“When you have a problem at the track, making sure you have all that stuff ready so it’s a quick change and not a lengthy process to make a repair. We had zero DNFs in the World of Outlaws, we had only one DNF out of 96 races [combined among all series].”

Dennis Erb clinched his 2022 championship before the World of Outlaws World Finals. Jacy Norgaard – World of Outlaws Late Model Series.

Taming Time

This was not an easy feat. Between a full travel schedule and Lyne’s full-time job as an engineer, time comes at a premium. What they lack in time and resources they made up for in patience and planning.

“We buckled down, and we got all the equipment that we needed back, motors freshened, and things of that nature,” Lyne said about the mid-point of last season. “We were able to keep up with that. We just had a higher focus. I tried to reduce my hours at my day job as much as I possibly could while still maintaining what I need to get done at work. I got rid of a lot of the other distractions and got a more refined system in place at the shop.

“We did certain tasks on certain days so we had time to recover. We were on the road a little bit more, as opposed to coming home to the shop. So we had to be more prepared to stay out on those longer runs. It was just really staying on top of things a little more. It was a heightened sense.”

This was Lyne and Erb’s fourth full season with the Outlaws, but they’ve been on the road together for the last 21 seasons starting in 2001. Their partnership began with Lyne’s bravery. When one door closed, she was quick to open another. In 2001, Lyne’s dad was ready to stop racing. Her mother wanted to regain her weekends, but Lyne knew this was her life path and wasn’t prepared to lose it.

“I’ve always been a tomboy at heart,” Lyne said. “I watched racing with my dad. Growing up he watched NASCAR. In high school, I got tired of playing at the lake house, so I went to the local dirt track and fell in love with it. I just couldn’t get enough. It took a year for me to convince my dad to come to the track with me. He finally did and we sponsored a car that year, the following year he started to race limited cars. He ran hobby stocks and limited late models.”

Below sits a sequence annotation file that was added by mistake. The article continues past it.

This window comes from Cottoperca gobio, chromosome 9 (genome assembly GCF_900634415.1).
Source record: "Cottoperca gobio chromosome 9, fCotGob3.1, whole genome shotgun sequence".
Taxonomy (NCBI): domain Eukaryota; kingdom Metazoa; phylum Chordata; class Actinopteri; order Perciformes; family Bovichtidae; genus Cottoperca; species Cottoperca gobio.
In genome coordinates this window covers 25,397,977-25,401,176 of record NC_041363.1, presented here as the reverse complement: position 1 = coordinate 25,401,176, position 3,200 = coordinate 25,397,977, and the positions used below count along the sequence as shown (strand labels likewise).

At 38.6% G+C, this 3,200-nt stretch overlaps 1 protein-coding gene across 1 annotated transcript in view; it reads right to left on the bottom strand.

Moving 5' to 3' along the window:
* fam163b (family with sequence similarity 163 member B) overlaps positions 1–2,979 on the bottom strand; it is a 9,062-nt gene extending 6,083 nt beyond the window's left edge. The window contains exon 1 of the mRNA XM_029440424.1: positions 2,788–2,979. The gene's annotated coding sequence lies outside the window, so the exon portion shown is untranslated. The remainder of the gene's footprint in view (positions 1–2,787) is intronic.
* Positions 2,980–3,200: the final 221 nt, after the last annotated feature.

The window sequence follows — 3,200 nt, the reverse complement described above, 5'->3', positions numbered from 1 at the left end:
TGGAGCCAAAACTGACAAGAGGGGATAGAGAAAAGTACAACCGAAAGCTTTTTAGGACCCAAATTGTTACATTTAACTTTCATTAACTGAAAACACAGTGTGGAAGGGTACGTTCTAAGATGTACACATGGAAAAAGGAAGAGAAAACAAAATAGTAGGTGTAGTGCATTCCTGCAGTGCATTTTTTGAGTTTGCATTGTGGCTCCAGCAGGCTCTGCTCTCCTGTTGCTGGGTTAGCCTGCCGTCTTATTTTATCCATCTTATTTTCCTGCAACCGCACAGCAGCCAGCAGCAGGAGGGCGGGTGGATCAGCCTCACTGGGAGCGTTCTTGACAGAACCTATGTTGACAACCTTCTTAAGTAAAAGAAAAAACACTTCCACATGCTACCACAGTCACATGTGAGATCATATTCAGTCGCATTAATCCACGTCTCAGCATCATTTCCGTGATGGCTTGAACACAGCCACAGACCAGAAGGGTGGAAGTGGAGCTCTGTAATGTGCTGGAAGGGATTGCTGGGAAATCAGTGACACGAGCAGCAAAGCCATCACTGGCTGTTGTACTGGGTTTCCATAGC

At some point, Lyne and her father’s level of commitment drifted apart.

“He did it for about five years,” Lyne said. “And then my mom said: ‘I’m done racing. I want my weekends back. It’s just not fun anymore.’ I wasn’t ready to hang up my wenches and Dennis raced out of the same hometown so I, on a dare, went down and introduced myself; told him if you ever need any help, I’ll drill out rivets, I’ll help wash, whatever you need. Twenty-one years later here I am.”

Heather Lyne became the first female crew chief to secure a national touring late model championship in 2022. Paul Arch / World of Outlaws Late Model Series.

Breaking Through

Lyne entered a male-dominated job in a field that is also male-dominated – and where there were few examples of women creating these places for themselves. In this way, Lyne became a blueprint for other women as they strive to find a place for themselves in racing and in STEM (Science, Technology, Engineering and Math) overall. She has her mother to thank for providing a strong role model, her father for sharing her passion, Erb for taking a chance on an unknow entity and most importantly herself.

“I was raised to believe that I can do anything, I want to do, as long as I put my heart and soul into it.” Lyne replied when asked about role models in the sport growing up. “My parents did not raise me to have that limitation. But from a racing role model perspective, I went in there completely green and just introduced myself to Dennis, the fact that he was brave enough to take that risk and bring a girl to the racetrack. Someone he didn’t know at all speaks volumes for him.”

Lyne and Erb have learned how to survive and succeed with each other on the road. They do this by leveraging decades of combined experience and an ability to adapt to the everchanging landscape of dirt late models. Next year the World of Outlaws visits nearly a dozen new tracks and Lyne sees it as an opportunity for continued success.

“I just want to do it again,” Lyne says going into next season, “I’m looking forward to the competition, I always do. I wouldn’t do it if I wasn’t competitively driven.

“There are some new tracks on the schedule that I’m looking forward to trying for the first time that I haven’t been to myself,” Lyne said of the 2023 season, “Dennis seems to do well on those first timers. We won out at Marion center, we finished second at Bloomsburg. We have a good solid notebook of information to tackle them over the last three years with these rocket race cars that we’re running. It’s good to have that information and leverage it to try some new things.”